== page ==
Late last week MS released a new Windows 10 Insider Preview build. Little did I know that there would be “Interesting Issues in Insider Preview 15042.” But after a couple of failed installs, I found myself “bitten” on my Dell Venue Pro 11. That’s when I remembered that the release notes included this warning:
By submitting your personal information, you agree that TechTarget and its partners may contact you regarding relevant content, products and special offers.
A small percentage of PCs may fail to update to this build due to a corrupt registry key. If your PC appears to be at the spinning dots black screen during boot for an unusual amount of time while updating to this build, hard reboot your PC and then run the following commands in an admin Command Prompt…
Those commands included deleting two registry keys, and disabling locality state for IPv6 on affected machines. (See the release notes for all the details, please.)
It took three tries to get it installed, but eventually I got Build 15042 up and running.
Interesting Issues in Insider Preview 15042 Lead to Multiple Install Attempts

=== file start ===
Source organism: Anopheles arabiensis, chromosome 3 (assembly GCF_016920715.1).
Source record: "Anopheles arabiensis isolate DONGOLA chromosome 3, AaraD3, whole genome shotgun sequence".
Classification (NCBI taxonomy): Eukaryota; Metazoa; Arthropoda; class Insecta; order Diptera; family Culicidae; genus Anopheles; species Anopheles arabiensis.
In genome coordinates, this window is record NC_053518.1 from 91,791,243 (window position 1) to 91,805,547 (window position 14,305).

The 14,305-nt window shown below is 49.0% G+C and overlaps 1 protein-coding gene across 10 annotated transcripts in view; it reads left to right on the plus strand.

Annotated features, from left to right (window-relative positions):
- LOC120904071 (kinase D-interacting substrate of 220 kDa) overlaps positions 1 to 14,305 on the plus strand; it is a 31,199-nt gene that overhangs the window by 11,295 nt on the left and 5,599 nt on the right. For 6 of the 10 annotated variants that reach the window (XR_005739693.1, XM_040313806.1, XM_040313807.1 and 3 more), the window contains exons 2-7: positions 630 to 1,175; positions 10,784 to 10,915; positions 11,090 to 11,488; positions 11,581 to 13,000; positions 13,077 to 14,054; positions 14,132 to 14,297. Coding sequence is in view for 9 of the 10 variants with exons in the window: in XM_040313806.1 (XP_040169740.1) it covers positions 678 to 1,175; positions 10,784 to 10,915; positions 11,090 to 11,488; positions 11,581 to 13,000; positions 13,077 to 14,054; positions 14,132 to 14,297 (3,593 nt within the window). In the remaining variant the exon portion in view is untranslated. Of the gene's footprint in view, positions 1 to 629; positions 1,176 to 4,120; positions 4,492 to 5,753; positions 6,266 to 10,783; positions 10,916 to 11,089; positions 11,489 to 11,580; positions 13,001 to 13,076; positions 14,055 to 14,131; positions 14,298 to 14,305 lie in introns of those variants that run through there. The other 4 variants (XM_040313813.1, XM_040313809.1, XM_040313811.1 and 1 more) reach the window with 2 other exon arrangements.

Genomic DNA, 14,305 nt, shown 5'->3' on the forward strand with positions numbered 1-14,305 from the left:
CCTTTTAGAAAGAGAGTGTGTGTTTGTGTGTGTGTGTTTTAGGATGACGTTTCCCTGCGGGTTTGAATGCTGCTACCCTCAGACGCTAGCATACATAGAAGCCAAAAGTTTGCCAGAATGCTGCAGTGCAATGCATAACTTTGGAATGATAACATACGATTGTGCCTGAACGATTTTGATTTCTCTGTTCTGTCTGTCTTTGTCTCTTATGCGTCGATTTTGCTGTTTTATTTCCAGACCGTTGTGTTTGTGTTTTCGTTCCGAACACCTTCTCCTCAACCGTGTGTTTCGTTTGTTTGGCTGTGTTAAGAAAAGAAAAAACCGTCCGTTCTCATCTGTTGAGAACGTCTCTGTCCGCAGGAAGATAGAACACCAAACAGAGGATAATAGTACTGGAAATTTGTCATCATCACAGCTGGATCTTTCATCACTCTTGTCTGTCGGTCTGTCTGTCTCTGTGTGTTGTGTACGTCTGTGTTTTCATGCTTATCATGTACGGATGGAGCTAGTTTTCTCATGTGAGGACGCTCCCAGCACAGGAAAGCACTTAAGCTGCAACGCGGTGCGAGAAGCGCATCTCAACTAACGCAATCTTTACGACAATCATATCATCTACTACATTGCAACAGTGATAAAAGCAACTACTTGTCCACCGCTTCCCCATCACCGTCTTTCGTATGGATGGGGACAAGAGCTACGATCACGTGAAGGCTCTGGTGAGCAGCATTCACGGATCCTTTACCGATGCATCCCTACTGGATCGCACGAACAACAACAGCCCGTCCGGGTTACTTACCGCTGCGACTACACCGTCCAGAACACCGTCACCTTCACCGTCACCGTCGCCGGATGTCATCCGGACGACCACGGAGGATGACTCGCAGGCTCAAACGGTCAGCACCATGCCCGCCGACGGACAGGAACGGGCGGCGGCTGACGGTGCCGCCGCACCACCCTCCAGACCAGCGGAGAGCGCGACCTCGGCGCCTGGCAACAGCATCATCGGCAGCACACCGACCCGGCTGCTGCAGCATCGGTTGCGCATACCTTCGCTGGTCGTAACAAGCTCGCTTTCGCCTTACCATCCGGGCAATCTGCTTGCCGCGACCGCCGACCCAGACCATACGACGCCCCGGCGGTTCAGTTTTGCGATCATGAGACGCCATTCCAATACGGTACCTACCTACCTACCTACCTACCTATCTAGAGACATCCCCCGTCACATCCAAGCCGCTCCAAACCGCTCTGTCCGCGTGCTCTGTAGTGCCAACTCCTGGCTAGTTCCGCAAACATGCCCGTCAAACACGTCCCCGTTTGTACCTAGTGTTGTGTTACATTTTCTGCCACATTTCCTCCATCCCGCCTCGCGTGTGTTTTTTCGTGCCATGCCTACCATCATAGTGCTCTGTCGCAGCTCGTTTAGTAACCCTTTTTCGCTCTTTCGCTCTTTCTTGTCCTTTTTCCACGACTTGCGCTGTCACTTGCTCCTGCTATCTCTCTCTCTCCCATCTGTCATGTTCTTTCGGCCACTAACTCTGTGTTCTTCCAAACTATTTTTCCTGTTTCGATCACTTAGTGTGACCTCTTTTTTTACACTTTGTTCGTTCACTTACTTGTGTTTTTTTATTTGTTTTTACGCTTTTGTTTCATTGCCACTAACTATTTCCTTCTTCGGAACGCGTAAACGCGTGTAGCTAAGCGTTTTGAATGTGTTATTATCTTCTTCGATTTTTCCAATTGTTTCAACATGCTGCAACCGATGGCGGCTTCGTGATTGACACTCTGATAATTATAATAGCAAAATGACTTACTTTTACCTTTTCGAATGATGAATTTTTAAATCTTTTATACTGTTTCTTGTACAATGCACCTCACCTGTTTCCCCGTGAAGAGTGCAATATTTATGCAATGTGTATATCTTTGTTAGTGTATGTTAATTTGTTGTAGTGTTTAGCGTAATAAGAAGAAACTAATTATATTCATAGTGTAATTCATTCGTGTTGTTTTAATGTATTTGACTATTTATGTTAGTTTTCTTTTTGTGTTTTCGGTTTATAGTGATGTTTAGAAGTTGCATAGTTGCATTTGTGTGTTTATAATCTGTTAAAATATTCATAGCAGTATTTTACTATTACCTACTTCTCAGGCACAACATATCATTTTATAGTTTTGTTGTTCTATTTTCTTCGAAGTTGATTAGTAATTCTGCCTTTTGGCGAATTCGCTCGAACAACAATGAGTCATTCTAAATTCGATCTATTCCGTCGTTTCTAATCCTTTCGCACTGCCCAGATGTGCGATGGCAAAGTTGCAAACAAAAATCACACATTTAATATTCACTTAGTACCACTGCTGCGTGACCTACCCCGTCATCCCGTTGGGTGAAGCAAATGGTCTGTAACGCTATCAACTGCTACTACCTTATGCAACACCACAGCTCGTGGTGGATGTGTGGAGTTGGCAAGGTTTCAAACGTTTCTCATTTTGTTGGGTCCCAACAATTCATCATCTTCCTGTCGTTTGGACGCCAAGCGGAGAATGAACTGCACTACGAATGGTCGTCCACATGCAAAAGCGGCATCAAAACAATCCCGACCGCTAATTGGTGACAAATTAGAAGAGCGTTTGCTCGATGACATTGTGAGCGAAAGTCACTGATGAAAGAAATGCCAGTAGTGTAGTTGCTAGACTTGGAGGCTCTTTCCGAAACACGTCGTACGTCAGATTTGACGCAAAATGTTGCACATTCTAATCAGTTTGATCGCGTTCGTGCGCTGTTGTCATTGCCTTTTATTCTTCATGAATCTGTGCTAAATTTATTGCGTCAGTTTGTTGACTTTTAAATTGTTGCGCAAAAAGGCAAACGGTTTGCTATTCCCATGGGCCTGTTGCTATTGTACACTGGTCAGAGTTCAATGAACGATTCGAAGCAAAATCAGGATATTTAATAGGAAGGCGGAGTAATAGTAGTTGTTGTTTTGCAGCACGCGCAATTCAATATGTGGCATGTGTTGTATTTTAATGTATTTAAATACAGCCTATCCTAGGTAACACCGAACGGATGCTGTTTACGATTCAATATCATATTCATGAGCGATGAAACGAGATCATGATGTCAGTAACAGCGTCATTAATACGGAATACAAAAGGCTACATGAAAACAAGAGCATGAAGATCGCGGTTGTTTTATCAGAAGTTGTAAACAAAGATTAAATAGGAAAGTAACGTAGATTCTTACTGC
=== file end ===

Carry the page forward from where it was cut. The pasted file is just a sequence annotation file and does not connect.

Ultimately, it would take me 3 tries to get the install to work properly. The first one failed at 77% of the way through the post-reboot phase of processing the upgrade. In the wake of the first failure, I used TenForums guru Kari’s UUPtoISO tutorial to build an ISO from the leftover files. (That’s a nice and unexpected benefit of such a failure, as it turns out.)
Then my second attempt using setup.exe from the mounted ISO file failed in the same part of the install process. That’s when I remembered the warning from the release notes. I’m pleased to say that after following its instructions, the third install try indeed proved to be the charm. I now have a working install of Build 15042 running on my Dell hybrid tablet.
The UUP-to-ISO conversion tool also reads MS-supplied values to construct the ISO file name. Here’s what it produced for this latest build:
This name appears to indicate we’re nearing final status for the beta version of Windows 10. I’m also guessing from the appearance of OEM in this filename that the build is either at or soon to hit OEM release status. That’s usually shared with OEMs 30 days or so before the final release goes public. Thus, the timing is right for an early-to-mid April release for the next Win10 version, as recent news and rumors from Microsoft have led many insiders to expect.